Reuters logo
WRAPUP 2-U.S. jobless claims rise, but labor recovery grinds on
July 11, 2013 / 1:11 PM / in 4 years

WRAPUP 2-U.S. jobless claims rise, but labor recovery grinds on

* New jobless claims rise 16,000 in latest week
    * Claims reading likely clouded by seasonal factors
    * Still points to labor market recovery
    * Import, export prices decline for fourth straight month

    By Jason Lange
    WASHINGTON, July 11 (Reuters) - The number of Americans
filing new claims for unemployment benefits rose last week,
although the level still pointed to further healing in the labor
market.
    Other data on Thursday showed prices for U.S. imports and
exports fell in June for the fourth straight month, hit by
cooler economic growth worldwide. 
    Initial claims for state unemployment benefits increased by
16,000 to a seasonally adjusted 360,000, the Labor Department
said. 
    Analysts had expected a small decline in new claims. The
reading, however, was likely clouded by seasonal factors.
    The Labor Department can have a tough time seasonally
adjusting claims in early July because many factories shut down
during the summer for retooling, but the scheduling for the
shutdowns varies from year to year. 
    "Claims will be wild for the next couple of weeks," said Ian
Shepherdson, an economist at Pantheon Macroeconomics.
    The four-week moving average of new claims, which smooths
out some seasonal volatility, increased by a more modest 6,000
to 351,750. 
    Even with the increase, the number of layoffs remains in the
range of levels seen over the last year and is consistent with a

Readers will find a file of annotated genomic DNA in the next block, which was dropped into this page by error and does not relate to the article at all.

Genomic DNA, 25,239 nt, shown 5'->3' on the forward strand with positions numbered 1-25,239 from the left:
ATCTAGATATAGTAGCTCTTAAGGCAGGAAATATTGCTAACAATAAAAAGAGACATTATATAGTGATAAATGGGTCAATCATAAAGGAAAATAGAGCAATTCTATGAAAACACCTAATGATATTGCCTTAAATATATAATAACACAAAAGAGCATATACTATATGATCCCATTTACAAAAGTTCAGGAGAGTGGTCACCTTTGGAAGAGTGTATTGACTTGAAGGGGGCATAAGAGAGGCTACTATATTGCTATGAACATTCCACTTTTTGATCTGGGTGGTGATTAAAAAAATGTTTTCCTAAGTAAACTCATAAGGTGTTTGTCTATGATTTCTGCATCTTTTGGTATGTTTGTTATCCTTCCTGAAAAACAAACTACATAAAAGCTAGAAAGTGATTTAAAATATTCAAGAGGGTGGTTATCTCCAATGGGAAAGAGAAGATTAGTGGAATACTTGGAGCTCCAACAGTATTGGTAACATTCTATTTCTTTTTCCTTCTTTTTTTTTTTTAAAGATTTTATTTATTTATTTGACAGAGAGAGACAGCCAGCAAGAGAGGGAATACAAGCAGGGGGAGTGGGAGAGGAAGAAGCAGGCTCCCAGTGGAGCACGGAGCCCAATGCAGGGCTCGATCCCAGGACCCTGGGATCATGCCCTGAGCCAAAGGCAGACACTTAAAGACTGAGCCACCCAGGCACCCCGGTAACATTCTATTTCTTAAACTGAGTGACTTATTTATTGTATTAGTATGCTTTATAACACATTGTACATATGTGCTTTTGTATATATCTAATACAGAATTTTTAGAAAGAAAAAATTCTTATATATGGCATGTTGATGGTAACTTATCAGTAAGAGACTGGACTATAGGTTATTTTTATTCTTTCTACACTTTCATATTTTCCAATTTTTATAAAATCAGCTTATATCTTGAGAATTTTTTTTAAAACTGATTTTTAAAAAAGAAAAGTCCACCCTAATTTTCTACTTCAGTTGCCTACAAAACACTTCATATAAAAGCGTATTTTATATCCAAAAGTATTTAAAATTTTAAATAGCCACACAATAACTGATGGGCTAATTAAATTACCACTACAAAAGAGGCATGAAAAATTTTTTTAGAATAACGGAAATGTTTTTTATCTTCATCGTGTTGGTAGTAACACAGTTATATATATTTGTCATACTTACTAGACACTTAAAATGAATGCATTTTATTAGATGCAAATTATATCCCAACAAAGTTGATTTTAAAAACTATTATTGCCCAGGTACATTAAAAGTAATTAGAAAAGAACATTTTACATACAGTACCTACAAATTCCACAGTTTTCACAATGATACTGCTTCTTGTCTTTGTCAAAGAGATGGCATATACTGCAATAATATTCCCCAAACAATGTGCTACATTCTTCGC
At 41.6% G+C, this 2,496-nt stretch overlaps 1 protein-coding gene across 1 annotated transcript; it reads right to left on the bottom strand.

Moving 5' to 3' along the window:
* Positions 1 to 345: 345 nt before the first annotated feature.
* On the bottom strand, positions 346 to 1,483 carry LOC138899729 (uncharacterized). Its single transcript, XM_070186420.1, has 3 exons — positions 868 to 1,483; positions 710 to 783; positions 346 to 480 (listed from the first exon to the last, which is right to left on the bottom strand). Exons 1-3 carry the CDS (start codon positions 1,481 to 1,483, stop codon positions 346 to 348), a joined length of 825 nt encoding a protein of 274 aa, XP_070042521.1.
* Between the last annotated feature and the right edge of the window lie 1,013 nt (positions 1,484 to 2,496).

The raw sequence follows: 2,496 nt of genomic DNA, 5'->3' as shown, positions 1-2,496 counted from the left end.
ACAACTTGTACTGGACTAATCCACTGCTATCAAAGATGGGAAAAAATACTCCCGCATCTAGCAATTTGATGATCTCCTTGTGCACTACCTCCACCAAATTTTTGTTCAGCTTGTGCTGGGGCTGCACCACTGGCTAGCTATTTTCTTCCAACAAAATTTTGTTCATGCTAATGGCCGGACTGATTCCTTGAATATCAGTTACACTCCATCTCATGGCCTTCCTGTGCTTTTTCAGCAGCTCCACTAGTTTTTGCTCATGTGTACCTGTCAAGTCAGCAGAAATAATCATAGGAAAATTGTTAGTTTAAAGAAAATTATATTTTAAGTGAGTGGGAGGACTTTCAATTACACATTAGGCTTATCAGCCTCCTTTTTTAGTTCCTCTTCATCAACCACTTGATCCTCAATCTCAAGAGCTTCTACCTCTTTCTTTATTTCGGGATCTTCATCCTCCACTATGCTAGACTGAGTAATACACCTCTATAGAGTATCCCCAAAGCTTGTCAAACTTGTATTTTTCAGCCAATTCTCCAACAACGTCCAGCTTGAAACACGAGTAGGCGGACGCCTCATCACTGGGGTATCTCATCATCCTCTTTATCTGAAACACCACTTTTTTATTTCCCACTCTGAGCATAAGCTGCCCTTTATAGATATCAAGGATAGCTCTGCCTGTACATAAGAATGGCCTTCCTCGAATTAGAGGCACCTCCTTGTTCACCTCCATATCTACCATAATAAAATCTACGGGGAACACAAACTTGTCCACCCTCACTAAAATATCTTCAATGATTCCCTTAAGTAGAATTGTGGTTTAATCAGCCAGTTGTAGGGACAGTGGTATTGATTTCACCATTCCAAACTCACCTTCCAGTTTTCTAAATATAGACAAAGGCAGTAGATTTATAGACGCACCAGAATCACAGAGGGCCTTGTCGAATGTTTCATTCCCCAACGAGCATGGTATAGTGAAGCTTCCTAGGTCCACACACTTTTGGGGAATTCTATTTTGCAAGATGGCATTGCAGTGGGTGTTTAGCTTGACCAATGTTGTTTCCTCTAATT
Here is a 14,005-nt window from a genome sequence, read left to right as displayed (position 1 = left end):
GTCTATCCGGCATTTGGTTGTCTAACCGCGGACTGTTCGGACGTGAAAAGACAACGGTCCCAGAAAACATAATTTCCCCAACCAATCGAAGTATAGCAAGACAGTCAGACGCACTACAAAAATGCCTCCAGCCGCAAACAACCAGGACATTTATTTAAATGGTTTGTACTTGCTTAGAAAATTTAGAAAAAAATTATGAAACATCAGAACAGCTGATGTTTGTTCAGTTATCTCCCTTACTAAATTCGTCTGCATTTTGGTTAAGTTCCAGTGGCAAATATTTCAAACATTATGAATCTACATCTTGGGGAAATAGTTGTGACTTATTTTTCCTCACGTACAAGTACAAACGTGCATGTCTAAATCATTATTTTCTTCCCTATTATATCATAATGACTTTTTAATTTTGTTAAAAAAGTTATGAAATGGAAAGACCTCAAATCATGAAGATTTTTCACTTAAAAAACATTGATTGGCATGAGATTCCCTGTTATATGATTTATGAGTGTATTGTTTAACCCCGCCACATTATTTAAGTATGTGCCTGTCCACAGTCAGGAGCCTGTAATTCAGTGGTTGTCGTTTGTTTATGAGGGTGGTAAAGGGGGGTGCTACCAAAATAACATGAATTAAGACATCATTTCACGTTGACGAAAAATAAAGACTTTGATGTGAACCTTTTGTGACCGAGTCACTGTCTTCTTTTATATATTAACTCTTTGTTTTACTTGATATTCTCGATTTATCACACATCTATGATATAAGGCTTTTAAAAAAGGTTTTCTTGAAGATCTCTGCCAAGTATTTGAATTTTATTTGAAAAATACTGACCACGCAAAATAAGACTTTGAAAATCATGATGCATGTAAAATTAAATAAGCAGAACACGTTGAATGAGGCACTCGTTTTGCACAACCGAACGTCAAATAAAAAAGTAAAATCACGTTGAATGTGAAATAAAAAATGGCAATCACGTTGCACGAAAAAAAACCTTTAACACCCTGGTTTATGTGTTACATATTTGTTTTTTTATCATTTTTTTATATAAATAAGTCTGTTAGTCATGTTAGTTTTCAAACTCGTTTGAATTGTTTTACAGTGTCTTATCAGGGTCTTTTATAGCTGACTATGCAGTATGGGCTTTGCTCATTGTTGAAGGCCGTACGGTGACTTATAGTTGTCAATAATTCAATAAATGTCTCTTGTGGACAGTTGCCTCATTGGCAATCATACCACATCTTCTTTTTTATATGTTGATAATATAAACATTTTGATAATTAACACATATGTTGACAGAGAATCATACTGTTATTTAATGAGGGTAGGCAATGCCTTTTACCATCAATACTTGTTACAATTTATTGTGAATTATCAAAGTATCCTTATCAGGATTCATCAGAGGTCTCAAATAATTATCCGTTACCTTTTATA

continued drop in the unemployment rate, which has fallen more
than half a percentage point since June 2012.
    At the same time, measures of economic output are pointing
to much more lackluster growth. The economy expanded at a 1.8
percent annual rate in the first quarter and many economists
think a wave of federal budget cuts could slow growth to roughly
half that pace in the April-June period. 
    If jobless claims keep rising in July, that might signal a
slowdown in hiring during the month, said Joshua Dennerlein, an
economist at Bank of America Merrill Lynch in New York.
    "The labor market has been doing pretty well, but ... growth
has slowed so the two have to converge," Dennerlein said.
    The Labor Department said last week the U.S. economy added a
195,000 jobs in June, which was stronger than analysts had
expected.   
 
 
  
    Investors appeared largely unmoved by the data. Prices for
U.S. stocks and government debt rose a day after comments by
U.S. Federal Reserve Chairman Ben Bernanke indicated the central
bank was unlikely to scale back its stimulus measures earlier
than expected.
     The Labor Department said in a separate report that export
prices fell 0.1 percent last month, matching the median forecast
of a Reuters poll.
    The drop probably reflects weakness in global demand, which
has been hit by Europe's debt crisis and slowing growth in
China.
    Import prices slipped 0.2 percent last month, dragged down
by another month of declining costs outside of the fuels
category. Petroleum prices rose 0.2 percent. Economists polled
by Reuters had expected overall import prices to be unchanged
last month.
    Prices for both imports and exports have fallen every month
since March, the longest such streak since 2008 when the world
was mired in a financial crisis.
    The drop in prices last month for imported cars and other
consumer goods could help some U.S. consumers.
    However, some economists are worried that weak demand could
could raise the risk of deflation, which entails a spiral of
falling prices and wages that is difficult for central banks to
fight. 
    Gennadiy Goldberg, an interest rate strategist at TD
Securities in New York, said a low rate of inflation will be a
factor pushing the Fed to keep interest rates low.
    "There is nothing in the international price data that will
offset what will remain a disinflationary backdrop," Goldberg
said.

Our Standards:The Thomson Reuters Trust Principles.
0 : 0
  • narrow-browser-and-phone
  • medium-browser-and-portrait-tablet
  • landscape-tablet
  • medium-wide-browser
  • wide-browser-and-larger
  • medium-browser-and-landscape-tablet
  • medium-wide-browser-and-larger
  • above-phone
  • portrait-tablet-and-above
  • above-portrait-tablet
  • landscape-tablet-and-above
  • landscape-tablet-and-medium-wide-browser
  • portrait-tablet-and-below
  • landscape-tablet-and-below